Topic: Mental Health Prevention and/or Early Intervention (Child & Adolescent) Programs
Definition for Mental Health Prevention and/or Early Intervention (Child & Adolescent) Programs:
Mental Health Prevention and/or Early Intervention (Child & Adolescent) Programs are defined by the CEBC as 1) universal prevention programs which are designed to prevent mental health problems from occurring for the first time in children and adolescents, or 2) selective prevention programs targeted at individuals or families who are at high risk for mental health problems to either prevent mental health problems from occurring or to intervene early to reduce clinical-level problems. Mental Health Prevention and/or Early Intervention (Child & Adolescent) Programs differ in terms of timing and may target different age groups. These programs may occur in a variety of settings, including schools, homes, other community settings, and health care settings. Mental Health Prevention and/or Early Intervention programs may also be delivered in group or individual settings, as well as self-administered through online delivery or apps.
- Target population: Children and adolescents
- Services/types that fit: Outpatient services (either individual or group), community or school-based interventions, and self-administered programs, including online delivery or apps; services can target the child alone, work with the child and/or their caregivers, or target the entire family.
- Delivered by: Child and family serving professionals, educators, mental health providers, physicians, community-based organizations, parents and caregivers, nonprofessional helpers, mentors, self-help supporters and organizations, and advocacy organizations
- In order to be included: Program must specify the prevention of mental health problems or disorders or early intervention in the development of mental health disorders as a goal.
- In order to be rated: There must be research evidence (as specified by the Scientific Rating Scale) that examines mental health-related outcomes, such as child and/or adolescent symptom levels, behaviors, and/or functioning; or mental health prevention-related outcomes, such as child and/or adolescent knowledge and/or preventative behavior.
Programs in this Topic Area
The programs listed below have been reviewed by the CEBC and, if appropriate, been rated using the Scientific Rating Scale.
Eight Programs with a Scientific Rating of 1 - Well-Supported by Research Evidence:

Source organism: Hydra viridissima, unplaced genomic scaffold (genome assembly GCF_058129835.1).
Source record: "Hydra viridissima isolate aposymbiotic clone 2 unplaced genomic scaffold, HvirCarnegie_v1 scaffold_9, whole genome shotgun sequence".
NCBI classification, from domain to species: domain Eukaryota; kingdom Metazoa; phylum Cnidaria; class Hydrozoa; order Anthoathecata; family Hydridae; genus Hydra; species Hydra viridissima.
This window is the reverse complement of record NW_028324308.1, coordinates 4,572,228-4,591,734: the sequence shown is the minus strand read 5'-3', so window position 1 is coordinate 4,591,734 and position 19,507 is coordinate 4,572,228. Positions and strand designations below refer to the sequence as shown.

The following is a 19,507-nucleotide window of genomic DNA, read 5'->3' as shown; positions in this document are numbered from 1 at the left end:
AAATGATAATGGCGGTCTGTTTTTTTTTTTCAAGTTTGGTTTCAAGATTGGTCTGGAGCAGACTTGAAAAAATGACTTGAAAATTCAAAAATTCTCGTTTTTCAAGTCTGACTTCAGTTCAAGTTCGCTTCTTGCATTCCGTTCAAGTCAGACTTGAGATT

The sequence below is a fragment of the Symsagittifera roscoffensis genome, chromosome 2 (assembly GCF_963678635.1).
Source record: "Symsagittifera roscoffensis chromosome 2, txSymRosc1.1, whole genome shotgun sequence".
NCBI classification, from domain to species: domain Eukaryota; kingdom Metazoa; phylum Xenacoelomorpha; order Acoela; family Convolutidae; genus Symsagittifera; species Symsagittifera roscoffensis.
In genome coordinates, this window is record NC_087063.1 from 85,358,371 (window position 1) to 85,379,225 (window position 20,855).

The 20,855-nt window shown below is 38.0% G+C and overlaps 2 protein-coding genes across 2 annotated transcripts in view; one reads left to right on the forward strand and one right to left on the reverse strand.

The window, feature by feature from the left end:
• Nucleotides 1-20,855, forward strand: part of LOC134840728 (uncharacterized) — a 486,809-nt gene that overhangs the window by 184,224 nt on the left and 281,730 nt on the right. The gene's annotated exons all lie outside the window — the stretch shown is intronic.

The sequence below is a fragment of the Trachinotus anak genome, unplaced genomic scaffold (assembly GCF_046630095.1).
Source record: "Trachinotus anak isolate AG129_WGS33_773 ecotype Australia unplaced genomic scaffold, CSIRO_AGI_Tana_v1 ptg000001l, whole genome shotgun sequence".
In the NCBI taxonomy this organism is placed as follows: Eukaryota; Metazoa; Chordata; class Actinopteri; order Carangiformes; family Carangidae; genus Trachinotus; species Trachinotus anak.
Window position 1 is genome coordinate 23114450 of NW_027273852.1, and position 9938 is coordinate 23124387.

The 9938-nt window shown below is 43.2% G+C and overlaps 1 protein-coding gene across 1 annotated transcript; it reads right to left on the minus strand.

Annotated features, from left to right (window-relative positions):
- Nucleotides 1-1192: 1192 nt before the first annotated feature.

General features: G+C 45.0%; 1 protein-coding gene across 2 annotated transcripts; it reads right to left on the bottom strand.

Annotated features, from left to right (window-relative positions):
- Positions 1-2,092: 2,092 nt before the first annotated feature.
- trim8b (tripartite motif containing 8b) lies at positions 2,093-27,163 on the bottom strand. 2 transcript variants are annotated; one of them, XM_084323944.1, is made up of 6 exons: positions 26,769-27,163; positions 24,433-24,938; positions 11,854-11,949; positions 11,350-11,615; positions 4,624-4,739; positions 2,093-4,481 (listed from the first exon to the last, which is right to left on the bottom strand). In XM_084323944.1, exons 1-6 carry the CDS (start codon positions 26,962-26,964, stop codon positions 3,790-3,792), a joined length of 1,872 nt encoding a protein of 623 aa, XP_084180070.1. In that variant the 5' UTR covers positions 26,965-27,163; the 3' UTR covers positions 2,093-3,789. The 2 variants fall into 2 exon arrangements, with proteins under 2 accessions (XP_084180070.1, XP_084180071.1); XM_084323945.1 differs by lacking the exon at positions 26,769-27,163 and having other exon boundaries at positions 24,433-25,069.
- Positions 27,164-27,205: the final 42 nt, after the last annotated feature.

- Body ProjectAdolescent girls 14-18 years
- Coping Power Program8 to 14 year old children whose aggression puts them at risk for later delinquency
- Early Risers: Skills for SuccessChildren and adolescents ages 6-12 and their parents/guardians
- KiVa – non-responderStudents in grade school through high school
- New Beginnings Program for Divorcing and Separating Parents (NBP)Children/adolescents between 3 and 18 years of age whose parents are divorcing or separating parents (services are given to the parents)
- ParentCorps – non-responder
- PATHS® Curriculum, TheThe PATHS® CurriculumUniversal populations (all children) including those with more serious behavior problems and/or cognitive challenges
- Resourceful Adolescent Program-Adolescent (RAP-A)Adolescents between 11 and 15 years of age
Two Programs with a Scientific Rating of 2 - Supported by Research Evidence:
Six Programs with a Scientific Rating of 3 - Promising Research Evidence:
- Guiding Good Choices® (GGC)Parents of adolescents and young teens
- I Can Problem Solve (ICPS)Low- and middle-income 4-12 year old students, including African-Americans, Caucasians, Hispanic, and Asian populations
- Olweus Bullying Prevention Program (OBPP)Students in elementary, middle, and high schools
- Positive Action (PA)Kindergarten (age 4â€“5) through Grade 8 (age 13â€“14) students
- Social Decision Making/Problem Solving Program – non-responderStudents in 4th or 5th grade
- Teaching Kids to Cope (TKC©) – non-responderStudents in High School.
One Program with a Scientific Rating of NR - Not able to be Rated:
- Fast Track ProjectChildren at high-risk of conduct problems beginning at age 6-7 (1st grade) through age 15/16 (Grade 10)